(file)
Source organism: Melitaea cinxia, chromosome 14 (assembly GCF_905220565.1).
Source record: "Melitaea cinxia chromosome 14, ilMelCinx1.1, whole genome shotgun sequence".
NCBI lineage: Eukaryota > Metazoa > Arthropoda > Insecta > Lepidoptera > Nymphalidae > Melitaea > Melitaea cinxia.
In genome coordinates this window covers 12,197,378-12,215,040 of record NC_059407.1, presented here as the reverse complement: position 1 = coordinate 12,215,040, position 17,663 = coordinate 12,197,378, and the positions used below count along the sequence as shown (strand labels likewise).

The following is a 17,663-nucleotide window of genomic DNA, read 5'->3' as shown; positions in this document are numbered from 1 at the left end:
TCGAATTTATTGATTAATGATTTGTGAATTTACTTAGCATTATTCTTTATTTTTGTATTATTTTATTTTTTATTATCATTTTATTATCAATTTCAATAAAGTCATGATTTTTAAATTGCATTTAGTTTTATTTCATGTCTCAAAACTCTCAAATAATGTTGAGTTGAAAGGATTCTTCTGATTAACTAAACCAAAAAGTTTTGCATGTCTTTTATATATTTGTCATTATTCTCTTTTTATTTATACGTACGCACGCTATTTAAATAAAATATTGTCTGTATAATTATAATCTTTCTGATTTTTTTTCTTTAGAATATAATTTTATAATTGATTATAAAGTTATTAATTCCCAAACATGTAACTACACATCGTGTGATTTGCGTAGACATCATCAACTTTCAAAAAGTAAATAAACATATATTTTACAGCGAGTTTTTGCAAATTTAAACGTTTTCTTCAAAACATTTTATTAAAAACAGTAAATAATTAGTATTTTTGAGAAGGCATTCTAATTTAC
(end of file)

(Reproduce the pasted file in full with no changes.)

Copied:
Source organism: Melitaea cinxia, chromosome 14 (assembly GCF_905220565.1).
Source record: "Melitaea cinxia chromosome 14, ilMelCinx1.1, whole genome shotgun sequence".
NCBI lineage: Eukaryota > Metazoa > Arthropoda > Insecta > Lepidoptera > Nymphalidae > Melitaea > Melitaea cinxia.
In genome coordinates this window covers 12,197,378-12,215,040 of record NC_059407.1, presented here as the reverse complement: position 1 = coordinate 12,215,040, position 17,663 = coordinate 12,197,378, and the positions used below count along the sequence as shown (strand labels likewise).

The following is a 17,663-nucleotide window of genomic DNA, read 5'->3' as shown; positions in this document are numbered from 1 at the left end:
TCGAATTTATTGATTAATGATTTGTGAATTTACTTAGCATTATTCTTTATTTTTGTATTATTTTATTTTTTATTATCATTTTATTATCAATTTCAATAAAGTCATGATTTTTAAATTGCATTTAGTTTTATTTCATGTCTCAAAACTCTCAAATAATGTTGAGTTGAAAGGATTCTTCTGATTAACTAAACCAAAAAGTTTTGCATGTCTTTTATATATTTGTCATTATTCTCTTTTTATTTATACGTACGCACGCTATTTAAATAAAATATTGTCTGTATAATTATAATCTTTCTGATTTTTTTTCTTTAGAATATAATTTTATAATTGATTATAAAGTTATTAATTCCCAAACATGTAACTACACATCGTGTGATTTGCGTAGACATCATCAACTTTCAAAAAGTAAATAAACATATATTTTACAGCGAGTTTTTGCAAATTTAAACGTTTTCTTCAAAACATTTTATTAAAAACAGTAAATAATTAGTATTTTTGAGAAGGCATTCTAATTTAC